Archive for the ‘ DSLR ’ Category

My DIY Spider Dolly!

So, I’m a bit behind on the posting front because I’ve been mired in pre-production for my short film that shoots in July. In fact, “The Lake” is the first film to be featured in the Tarakata Films production blog. You can find out more about the film at the following links:

Find out more and follow our journey from script to film on our production blog:

“Like” our Facebook page for notifications of production updates and screenings:

Check out our IndieGoGo campaign to help us get the film made:

But first, check out my new DIY Spider Dolly! I followed Just Basl‘s video DIY, with a few adjustments, which I will outline below.

Here are the pieces I used for my DIY dolly!

Skateboard: ($20) This is the one I got, but if you can find a cheaper one, so much the better! 🙂

Cheeseplate: ($15) Glidecam calls them weight plates, but they’re cheeseplates.

Carriage Bolts & Wingnuts: (<$1 each) Available at Lowes and Home Depot. I got one set of 3/8″ (#20) and one of 1.4″ (#16), both 2″ long. I recommend taking your skateboard trucks and cheeseplate in to make sure you get a good length for your setup.

Quick Release Plate: ($30) I got a few of these, one for my DIY dolly, one for my tripod, and one for my shoulder mount. This way, I can switch from one mount to another in the blink of an eye!

And here’s how I put mine together:


I bought a skateboard from Target and pulled the trucks off. I needed pliers to get it started, but after that they came off pretty easily.

Skateboard Trucks

I didn't end up needing to get washers, as there was already a pair on the trucks, There were also these great rubber spacers that I worked into the design.


The video calls for carriage bolts and wingnuts to attach the cheeseplate. I got two different sizes, since the holes on the cheeseplate are bigger on one end than the other and I needed to attach them as far out as possible, so the prongs that stick up from the trucks wouldn't interfere with the cheeseplate lying flat. Also, that way the bolt wouldn't wiggle around in the hole.

Carriage Bolts & Wingnuts

I chose 2 inch long carriage bolts, one in 3/8 inch diameter, the other in 1/4 inch diameter. Both Lowes and Home Depot have handy displays that will help you size out your nuts and bolts. Make sure you get either coarse or fine threaded for both!

Trucks Attached to Cheeseplate

I attached the trucks to the cheeseplate with a spacer on either side of the rings on the trucks. The rubber spacers worked so well that I didn't even need to use the washers. They also make it easier to tighten the bolts.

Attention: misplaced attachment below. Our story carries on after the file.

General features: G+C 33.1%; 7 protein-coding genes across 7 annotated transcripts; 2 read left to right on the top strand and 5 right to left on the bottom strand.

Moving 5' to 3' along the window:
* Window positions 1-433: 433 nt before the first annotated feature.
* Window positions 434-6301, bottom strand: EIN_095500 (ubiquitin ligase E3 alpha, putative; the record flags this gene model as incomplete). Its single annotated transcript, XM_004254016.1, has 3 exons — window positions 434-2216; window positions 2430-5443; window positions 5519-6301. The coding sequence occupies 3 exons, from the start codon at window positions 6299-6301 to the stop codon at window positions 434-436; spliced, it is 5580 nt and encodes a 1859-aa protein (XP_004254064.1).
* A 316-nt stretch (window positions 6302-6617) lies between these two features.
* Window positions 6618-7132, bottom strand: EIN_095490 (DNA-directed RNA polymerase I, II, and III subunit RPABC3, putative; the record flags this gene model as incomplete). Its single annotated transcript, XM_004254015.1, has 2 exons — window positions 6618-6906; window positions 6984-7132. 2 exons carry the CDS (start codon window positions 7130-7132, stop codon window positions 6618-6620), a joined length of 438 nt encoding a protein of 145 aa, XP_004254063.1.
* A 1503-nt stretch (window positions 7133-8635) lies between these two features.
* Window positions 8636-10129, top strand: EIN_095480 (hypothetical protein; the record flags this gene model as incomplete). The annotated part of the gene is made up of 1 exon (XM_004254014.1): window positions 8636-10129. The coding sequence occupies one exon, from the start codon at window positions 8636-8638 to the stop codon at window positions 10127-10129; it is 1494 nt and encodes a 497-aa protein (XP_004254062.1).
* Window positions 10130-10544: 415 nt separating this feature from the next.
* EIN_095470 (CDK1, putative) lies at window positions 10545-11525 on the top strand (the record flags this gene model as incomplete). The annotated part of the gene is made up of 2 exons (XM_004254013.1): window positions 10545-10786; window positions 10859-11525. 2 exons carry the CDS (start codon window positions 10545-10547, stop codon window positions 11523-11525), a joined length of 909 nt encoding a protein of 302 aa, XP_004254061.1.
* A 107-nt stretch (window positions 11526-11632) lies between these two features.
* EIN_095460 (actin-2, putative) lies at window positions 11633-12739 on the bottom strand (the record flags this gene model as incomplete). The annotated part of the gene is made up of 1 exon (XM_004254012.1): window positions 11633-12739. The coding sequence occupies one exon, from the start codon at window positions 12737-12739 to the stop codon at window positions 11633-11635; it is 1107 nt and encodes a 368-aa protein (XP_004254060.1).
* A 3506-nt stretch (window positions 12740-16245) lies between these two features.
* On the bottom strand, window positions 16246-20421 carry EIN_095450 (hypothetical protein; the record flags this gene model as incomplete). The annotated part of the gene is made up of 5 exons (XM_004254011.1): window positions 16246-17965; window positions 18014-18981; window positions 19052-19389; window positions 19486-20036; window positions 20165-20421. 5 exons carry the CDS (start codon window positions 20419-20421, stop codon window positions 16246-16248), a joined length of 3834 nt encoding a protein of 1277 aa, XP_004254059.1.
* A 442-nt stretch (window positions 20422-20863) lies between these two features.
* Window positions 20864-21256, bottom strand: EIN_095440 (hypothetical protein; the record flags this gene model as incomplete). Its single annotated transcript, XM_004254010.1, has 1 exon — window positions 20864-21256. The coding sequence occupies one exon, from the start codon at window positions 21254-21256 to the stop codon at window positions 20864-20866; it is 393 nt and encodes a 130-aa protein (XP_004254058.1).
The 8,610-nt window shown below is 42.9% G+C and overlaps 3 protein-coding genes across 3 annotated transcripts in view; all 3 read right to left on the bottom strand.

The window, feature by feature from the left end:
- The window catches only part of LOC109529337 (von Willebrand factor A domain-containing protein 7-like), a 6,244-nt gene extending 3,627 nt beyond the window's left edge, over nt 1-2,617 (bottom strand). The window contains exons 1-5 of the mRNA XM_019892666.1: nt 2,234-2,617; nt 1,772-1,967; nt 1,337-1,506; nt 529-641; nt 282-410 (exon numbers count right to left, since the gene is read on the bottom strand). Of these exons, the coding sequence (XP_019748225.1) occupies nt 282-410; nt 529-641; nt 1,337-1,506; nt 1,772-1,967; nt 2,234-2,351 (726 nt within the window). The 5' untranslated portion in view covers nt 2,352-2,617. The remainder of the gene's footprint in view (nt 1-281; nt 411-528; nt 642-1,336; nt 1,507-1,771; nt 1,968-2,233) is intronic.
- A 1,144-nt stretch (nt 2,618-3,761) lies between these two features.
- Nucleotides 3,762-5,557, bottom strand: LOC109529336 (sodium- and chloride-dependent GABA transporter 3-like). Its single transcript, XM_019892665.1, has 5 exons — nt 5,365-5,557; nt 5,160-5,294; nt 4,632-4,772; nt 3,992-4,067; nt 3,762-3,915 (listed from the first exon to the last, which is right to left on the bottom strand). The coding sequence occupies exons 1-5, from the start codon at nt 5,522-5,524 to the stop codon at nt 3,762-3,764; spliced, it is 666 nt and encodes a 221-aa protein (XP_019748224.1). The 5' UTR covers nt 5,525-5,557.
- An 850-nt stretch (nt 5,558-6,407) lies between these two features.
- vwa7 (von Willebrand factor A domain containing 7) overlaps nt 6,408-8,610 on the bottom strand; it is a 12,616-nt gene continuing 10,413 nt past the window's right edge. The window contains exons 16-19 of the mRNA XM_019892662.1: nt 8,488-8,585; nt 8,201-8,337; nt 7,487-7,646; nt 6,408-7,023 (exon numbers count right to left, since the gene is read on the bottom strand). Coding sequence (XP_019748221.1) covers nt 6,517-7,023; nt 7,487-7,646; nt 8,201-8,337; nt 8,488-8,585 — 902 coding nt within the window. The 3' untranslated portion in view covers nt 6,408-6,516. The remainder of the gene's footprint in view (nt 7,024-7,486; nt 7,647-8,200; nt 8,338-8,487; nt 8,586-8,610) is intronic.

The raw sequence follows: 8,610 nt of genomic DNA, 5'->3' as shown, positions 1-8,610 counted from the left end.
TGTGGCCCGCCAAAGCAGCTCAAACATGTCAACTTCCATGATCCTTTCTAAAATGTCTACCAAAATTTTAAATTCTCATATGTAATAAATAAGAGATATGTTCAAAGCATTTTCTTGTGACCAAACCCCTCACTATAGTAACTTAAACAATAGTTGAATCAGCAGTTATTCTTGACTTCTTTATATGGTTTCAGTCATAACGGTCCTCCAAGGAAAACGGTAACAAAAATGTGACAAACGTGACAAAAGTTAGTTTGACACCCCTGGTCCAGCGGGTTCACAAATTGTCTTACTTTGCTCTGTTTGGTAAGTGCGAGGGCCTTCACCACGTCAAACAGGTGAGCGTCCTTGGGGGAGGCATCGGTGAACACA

Manfrotto Quick Release Plate

Finally, I attached a Manfrotto 323 quick release plate. The lock on the plate is great, but when I tried to attach it in the center, it kept the plate from sitting flush against the base, so I attached it at the edge with the lock hanging over. The camera still balances perfectly on it.

The Finished Dolly

And here it is all finished! The best thing about this little guy is that you can tilt the wheels in to make a curved path! Just loosen the bolts, adjust, and retighten!

And here are a couple shots I did with my little dolly at a wedding last weekend!

Here’s the dolly with the wheels set for a straight path:

And here it is with the wheels set to follow the curve of the table it was on:


Lessons Learned: 1st All-DSLR Shoot

Here are a few things I learned about running audio on my first all-DSLR shoot.

  1. Run dual system audio and sync it in post. I am so glad we did this. Even my old Zoom H4 picked up amazingly clean audio. An XLR input beats a mini-jack any day of the week.
  2. PluralEyes is your friend. It can save you hours in post by automatically syncing your audio to your video clips.
  3. Even with PluralEyes, you should still slate. If you’re syncing manually, you absolutely HAVE to slate!
  4. PluralEyes (and manual syncing) go more smoothly with a few long clips than a lot of short ones. We were shooting interviews and the B camera was harder to sync, as it had been started and stopped several times during each interview to get different angles. Best practice would be to start the audio recorder first, then the camera(s) and leave the cameras running for as long as possible, even if it means it’s shooting while you change positions for a better shot.
  5. Leave the in camera audio on (and, if possible, use a camera-mount shotgun) to help with the syncing. This is especially helpful if you’re syncing manually.

And here’s the outcome of my 1st all-DSLR shoot! Hope you enjoy it!